“The prophets prophesy falsely, and the priests bear rule by their means; and my people love to have it so . . . .”—Jeremiah 5:31
The beginning of the understanding of the American economy during 1966 lies in the clear perception that nothing fundamental in this economy is made what it is by the war in Vietnam. Whoever says that, but for Vietnam, the U.S. would be doing this or that great thing, speaks either without knowledge or falsely.
Morally and politically, Vietnam counts for much. The appraisal of the American role in Asia opens a great trial of minds and characters—here uncovering differences, there cementing friendships. But even morally and politically, Vietnam neither distracts strong minds nor produces anything new. The heads supposedly too concentrated on Vietnam to think also of other things were always empty. The personalities ostensibly exhausted by this one moral imperative were always sapless.
In economic policy, the cost of Vietnam changes nothing important; it merely accelerates a little. A high estimate of U.S. government expenditure attributable to Vietnam, for the calendar year 1966, might approach $12 billion. Even this amounts to no more than the increase during three or four months in the annual level of American national product. A cost of this size is not of such weight as to determine any serious person, in American public life, to desist from doing or advocating anything of great moment which he would have done or advocated had there been no Vietnam war.
Indeed, the whole of U.S. military expenditure, at the present level, constitutes only a marginal drain on the capacity of American society to be as “Great” or as good as this society otherwise has the intellectual, moral, and political resources to be. In 1965—66, hardly 8% of the Gross National Product of the U.S. will be spent for military purposes. After deducting this 8%—or even three times 8%—the United States would still be richer, per capita, than any other society in human experience. By what idiocy are Americans to be found contending that a “Great” society is unattainable without that further increment of income which no other human community has ever had?
At the turn of the years 1965—66, the Gross National Product of the U.S. was at an annual level near $705 billion. I guess that, measured in the same prices, and provided that there is meanwhile no serious additional fiscal or monetary restraint of demand, the GNP is likely to stand near $745 billion at the opening of 1967. The rise in the general price level, from the fourth quarter of 1964 to the fourth quarter of 1965, was under 2%. I find, on balance, no reason to conclude that prices will rise faster in 1966. I therefore guess that, in the prices which will actually prevail, GNP will be about $730 billion in 1966. If expansion later continued at the same rate, GNP would be in the range of $760 billion for the federal fiscal year 1967 (July 1, 1966 through June 30, 1967).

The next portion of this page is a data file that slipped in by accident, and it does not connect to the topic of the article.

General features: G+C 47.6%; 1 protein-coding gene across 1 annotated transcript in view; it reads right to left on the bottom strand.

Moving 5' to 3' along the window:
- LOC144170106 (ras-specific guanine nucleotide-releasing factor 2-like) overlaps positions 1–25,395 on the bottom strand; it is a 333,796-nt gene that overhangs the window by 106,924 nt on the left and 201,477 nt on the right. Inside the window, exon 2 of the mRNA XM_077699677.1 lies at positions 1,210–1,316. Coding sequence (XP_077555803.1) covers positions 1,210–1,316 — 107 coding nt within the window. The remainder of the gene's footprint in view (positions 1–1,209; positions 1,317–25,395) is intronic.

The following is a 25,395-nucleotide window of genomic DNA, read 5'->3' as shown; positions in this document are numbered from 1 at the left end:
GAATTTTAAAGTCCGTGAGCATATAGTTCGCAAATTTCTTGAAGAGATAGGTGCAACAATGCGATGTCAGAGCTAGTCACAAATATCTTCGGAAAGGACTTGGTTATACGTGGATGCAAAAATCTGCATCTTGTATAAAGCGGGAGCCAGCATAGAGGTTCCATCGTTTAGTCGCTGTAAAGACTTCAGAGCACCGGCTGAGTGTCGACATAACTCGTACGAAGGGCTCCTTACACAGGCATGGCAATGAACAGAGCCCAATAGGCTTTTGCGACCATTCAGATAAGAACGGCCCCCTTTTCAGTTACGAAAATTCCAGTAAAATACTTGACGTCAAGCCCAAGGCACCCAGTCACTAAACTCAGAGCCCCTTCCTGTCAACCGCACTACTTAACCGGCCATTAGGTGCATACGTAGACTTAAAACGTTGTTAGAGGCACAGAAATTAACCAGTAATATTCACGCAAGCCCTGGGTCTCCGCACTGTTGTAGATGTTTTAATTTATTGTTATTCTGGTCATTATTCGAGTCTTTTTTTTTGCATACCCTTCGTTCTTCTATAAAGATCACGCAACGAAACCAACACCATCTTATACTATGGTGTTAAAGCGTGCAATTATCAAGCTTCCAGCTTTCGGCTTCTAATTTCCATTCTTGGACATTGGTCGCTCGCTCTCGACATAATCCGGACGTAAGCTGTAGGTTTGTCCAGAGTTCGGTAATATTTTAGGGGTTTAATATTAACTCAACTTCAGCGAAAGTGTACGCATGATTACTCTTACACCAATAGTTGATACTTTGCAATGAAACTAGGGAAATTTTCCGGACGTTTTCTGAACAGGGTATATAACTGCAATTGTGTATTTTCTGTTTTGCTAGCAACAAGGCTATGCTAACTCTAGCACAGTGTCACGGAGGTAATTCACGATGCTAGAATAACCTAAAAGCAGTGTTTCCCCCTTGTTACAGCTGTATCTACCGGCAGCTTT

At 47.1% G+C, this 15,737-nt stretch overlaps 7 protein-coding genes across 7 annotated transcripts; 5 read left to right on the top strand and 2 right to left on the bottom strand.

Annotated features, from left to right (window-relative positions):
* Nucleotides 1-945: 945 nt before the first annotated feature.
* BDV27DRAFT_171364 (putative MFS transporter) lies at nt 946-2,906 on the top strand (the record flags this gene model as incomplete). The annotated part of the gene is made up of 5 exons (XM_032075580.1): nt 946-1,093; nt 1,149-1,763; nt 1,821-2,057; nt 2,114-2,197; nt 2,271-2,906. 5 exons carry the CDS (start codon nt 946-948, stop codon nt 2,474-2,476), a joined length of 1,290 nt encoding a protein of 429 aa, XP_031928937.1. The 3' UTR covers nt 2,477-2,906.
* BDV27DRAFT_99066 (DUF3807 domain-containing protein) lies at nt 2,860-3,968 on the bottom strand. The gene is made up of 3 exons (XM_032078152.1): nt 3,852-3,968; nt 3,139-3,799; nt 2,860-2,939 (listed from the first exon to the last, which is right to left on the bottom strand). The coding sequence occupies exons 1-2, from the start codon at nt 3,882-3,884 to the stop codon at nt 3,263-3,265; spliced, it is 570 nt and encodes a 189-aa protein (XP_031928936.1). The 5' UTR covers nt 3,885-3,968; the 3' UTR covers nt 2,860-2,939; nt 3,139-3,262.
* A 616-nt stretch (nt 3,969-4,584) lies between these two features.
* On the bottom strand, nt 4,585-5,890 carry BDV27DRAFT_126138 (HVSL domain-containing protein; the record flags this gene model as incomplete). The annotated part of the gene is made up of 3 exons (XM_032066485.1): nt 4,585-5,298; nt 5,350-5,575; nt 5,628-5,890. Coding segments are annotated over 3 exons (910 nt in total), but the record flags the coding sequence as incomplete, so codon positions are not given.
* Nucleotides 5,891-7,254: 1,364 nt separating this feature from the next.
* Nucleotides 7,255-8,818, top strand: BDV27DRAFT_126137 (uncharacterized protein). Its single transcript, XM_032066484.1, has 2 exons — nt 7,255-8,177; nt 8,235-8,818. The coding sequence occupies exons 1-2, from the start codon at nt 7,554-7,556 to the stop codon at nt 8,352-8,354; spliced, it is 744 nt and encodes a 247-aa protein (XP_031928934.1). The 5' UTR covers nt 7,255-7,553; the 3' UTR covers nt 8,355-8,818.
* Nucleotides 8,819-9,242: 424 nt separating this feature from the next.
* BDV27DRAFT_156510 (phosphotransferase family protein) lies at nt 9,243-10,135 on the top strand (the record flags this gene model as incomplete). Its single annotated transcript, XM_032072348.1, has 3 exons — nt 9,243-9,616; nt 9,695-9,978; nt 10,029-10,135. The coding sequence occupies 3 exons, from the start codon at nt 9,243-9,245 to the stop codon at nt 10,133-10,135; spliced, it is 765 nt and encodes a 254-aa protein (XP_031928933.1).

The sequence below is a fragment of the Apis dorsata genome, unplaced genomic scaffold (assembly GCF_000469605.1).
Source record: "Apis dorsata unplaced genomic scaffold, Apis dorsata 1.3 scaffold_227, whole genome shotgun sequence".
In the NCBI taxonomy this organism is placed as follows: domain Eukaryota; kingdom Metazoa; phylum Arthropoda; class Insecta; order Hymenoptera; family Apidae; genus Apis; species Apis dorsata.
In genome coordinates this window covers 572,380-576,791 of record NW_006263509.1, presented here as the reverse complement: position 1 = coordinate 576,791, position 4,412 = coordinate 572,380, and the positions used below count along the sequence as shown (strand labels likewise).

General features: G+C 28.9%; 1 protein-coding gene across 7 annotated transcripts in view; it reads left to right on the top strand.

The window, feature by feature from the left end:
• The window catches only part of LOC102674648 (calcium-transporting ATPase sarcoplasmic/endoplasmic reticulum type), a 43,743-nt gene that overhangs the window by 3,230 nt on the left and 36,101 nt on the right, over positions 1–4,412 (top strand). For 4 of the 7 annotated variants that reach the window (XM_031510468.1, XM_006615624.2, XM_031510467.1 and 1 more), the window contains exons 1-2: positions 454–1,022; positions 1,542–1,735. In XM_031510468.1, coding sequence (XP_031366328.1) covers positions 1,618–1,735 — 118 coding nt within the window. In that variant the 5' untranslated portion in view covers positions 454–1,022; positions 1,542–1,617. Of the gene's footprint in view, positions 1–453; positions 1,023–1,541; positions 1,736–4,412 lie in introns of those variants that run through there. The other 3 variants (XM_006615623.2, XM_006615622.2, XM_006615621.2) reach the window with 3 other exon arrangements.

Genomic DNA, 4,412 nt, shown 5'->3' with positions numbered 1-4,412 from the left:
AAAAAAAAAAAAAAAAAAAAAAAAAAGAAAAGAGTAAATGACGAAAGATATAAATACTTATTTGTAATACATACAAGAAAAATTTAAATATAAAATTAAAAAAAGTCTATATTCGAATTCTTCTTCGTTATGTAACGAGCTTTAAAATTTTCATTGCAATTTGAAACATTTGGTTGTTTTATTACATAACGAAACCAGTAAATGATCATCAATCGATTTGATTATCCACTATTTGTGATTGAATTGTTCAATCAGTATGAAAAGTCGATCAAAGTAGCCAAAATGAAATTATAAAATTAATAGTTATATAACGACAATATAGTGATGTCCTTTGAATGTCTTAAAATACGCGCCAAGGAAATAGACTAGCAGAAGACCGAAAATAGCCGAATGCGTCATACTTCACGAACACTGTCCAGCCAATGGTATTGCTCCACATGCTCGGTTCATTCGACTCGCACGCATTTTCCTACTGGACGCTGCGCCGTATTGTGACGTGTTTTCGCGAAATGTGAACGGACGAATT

1966 is a year of sharpened conflict between those whose accent is on price stability and those whose emphasis is on full employment. Only in a limited degree is this a division of judgments concerning uncertain issues of economic fact, relationship, and probability. It is, more largely, a conflict of economic interests, of moral sympathies, and of corresponding affiliations of politics.
Price stability is of most immediate benefit to those who receive contractually fixed incomes or those whose incomes are “sticky”—hard to change. Stability therefore attracts rentiers rather than entrepreneurs, recipients of fixed interests rather than of variable profits. In this connection, it is important for the mental climate of American society that, in the past two decades, interest has been its most rapidly expanding form of earned income. While GNP tripled, personal interest income from all sources (savings, bonds, etc.) sextupled. In 1965, the interest income received by individuals, $37.1 billion, was nearly twice as great as the $18.9 billion of personal income from dividends. Indeed personal interest income was almost as great as all dividend income plus the $18.6 billion of rents received by individuals (which includes all the “imputed” rents from owner-occupied housing).
In general, the propertied and the holders of secure employments are little sympathetic to even a marginal sacrifice of price stability in exchange for expansion. They do not need those last few million jobs. And those who have property and employment security are characteristically, in our American society, also profoundly convinced that the last increments of expansion and employment are basically unhealthy—a kind of intoxicant which loosens the bonds of society. Do not the poor then get too “uppity”? And is it a stable society in which even the shiftless and improvident can have a job, for the asking?